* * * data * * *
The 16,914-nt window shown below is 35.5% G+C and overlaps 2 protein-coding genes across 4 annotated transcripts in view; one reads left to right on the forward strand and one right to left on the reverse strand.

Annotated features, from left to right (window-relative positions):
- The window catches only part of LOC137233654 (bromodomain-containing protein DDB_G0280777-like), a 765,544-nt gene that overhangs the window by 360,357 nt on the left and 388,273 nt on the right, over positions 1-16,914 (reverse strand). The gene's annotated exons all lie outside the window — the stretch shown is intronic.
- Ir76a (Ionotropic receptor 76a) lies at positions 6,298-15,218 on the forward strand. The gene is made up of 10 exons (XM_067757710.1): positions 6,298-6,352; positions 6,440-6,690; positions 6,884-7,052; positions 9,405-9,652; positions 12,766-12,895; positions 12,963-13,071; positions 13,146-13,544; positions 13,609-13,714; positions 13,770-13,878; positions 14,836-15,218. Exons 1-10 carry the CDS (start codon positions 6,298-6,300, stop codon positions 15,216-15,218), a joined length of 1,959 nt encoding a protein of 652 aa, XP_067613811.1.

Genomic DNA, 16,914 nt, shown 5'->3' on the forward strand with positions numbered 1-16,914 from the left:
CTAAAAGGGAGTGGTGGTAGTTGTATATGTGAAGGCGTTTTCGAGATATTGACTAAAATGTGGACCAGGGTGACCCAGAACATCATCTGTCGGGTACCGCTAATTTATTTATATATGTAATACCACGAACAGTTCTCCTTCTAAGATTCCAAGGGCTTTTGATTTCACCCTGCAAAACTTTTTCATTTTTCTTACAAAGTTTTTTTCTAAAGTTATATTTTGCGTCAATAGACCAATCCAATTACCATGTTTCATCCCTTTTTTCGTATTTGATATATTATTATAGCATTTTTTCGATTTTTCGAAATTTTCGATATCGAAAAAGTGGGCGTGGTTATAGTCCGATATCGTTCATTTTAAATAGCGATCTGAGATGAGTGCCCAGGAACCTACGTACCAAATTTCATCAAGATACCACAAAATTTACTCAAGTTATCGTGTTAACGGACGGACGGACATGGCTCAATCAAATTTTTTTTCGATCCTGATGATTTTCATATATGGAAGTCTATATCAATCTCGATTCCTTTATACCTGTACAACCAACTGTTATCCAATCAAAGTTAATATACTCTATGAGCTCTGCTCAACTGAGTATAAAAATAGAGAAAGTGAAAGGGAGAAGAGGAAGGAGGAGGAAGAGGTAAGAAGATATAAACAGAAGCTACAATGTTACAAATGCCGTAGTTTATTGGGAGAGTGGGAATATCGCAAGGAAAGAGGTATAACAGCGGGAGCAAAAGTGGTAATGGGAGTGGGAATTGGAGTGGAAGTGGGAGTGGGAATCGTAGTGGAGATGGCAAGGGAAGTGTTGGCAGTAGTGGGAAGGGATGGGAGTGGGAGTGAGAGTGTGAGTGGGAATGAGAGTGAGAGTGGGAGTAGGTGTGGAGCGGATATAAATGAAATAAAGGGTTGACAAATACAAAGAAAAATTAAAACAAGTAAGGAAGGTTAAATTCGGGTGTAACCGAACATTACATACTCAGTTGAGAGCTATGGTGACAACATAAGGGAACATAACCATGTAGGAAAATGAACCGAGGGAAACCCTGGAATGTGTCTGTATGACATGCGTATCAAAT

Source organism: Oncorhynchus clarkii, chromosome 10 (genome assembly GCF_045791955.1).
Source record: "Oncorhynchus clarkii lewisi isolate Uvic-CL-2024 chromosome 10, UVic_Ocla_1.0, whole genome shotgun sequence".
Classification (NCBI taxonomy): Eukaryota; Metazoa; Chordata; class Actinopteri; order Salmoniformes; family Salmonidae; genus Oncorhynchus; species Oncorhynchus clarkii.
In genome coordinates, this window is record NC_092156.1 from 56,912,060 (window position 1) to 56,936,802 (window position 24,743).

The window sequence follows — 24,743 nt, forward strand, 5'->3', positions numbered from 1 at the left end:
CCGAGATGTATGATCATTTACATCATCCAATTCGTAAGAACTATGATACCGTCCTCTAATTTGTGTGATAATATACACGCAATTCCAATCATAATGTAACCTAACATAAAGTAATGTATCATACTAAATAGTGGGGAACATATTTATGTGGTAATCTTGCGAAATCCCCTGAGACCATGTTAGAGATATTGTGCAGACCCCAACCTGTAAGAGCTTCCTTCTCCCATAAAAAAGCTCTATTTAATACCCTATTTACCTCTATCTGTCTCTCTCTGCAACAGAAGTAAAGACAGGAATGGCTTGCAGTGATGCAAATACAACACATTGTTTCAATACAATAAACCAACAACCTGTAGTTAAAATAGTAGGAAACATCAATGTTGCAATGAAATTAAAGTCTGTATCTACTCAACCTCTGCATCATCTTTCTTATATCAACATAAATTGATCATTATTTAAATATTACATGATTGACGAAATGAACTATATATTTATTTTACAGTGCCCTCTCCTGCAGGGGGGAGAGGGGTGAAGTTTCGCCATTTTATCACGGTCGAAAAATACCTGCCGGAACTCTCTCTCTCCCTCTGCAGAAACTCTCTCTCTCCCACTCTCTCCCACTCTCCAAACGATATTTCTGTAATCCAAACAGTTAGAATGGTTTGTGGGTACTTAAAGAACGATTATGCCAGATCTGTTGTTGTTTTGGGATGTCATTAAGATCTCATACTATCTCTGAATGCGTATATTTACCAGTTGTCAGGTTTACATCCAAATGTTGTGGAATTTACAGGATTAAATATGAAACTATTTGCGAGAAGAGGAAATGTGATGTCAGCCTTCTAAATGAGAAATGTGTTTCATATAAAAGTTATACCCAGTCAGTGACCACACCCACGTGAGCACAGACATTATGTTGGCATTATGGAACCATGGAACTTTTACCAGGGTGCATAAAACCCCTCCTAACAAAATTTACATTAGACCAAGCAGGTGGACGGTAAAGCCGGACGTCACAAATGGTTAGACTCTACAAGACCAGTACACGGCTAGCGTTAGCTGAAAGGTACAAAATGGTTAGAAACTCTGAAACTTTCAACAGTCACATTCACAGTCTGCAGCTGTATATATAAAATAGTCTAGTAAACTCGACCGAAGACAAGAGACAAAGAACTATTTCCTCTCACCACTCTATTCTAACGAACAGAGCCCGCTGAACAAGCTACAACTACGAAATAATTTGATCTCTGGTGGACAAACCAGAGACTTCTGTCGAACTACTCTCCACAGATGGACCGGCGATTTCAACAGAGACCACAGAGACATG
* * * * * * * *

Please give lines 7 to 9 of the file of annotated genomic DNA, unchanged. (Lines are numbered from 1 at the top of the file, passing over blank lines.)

Source organism: Oncorhynchus clarkii, chromosome 10 (genome assembly GCF_045791955.1).
Source record: "Oncorhynchus clarkii lewisi isolate Uvic-CL-2024 chromosome 10, UVic_Ocla_1.0, whole genome shotgun sequence".
Classification (NCBI taxonomy): Eukaryota; Metazoa; Chordata; class Actinopteri; order Salmoniformes; family Salmonidae; genus Oncorhynchus; species Oncorhynchus clarkii.